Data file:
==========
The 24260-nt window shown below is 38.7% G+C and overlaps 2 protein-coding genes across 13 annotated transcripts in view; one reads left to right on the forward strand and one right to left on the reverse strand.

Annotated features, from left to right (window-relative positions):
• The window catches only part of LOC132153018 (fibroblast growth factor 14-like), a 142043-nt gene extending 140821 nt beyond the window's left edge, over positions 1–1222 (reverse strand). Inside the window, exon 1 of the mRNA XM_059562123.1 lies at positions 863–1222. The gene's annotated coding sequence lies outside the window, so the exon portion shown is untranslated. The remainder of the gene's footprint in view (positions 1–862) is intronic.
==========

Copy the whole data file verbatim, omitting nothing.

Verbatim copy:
The 24260-nt window shown below is 38.7% G+C and overlaps 2 protein-coding genes across 13 annotated transcripts in view; one reads left to right on the forward strand and one right to left on the reverse strand.

Annotated features, from left to right (window-relative positions):
• The window catches only part of LOC132153018 (fibroblast growth factor 14-like), a 142043-nt gene extending 140821 nt beyond the window's left edge, over positions 1–1222 (reverse strand). Inside the window, exon 1 of the mRNA XM_059562123.1 lies at positions 863–1222. The gene's annotated coding sequence lies outside the window, so the exon portion shown is untranslated. The remainder of the gene's footprint in view (positions 1–862) is intronic.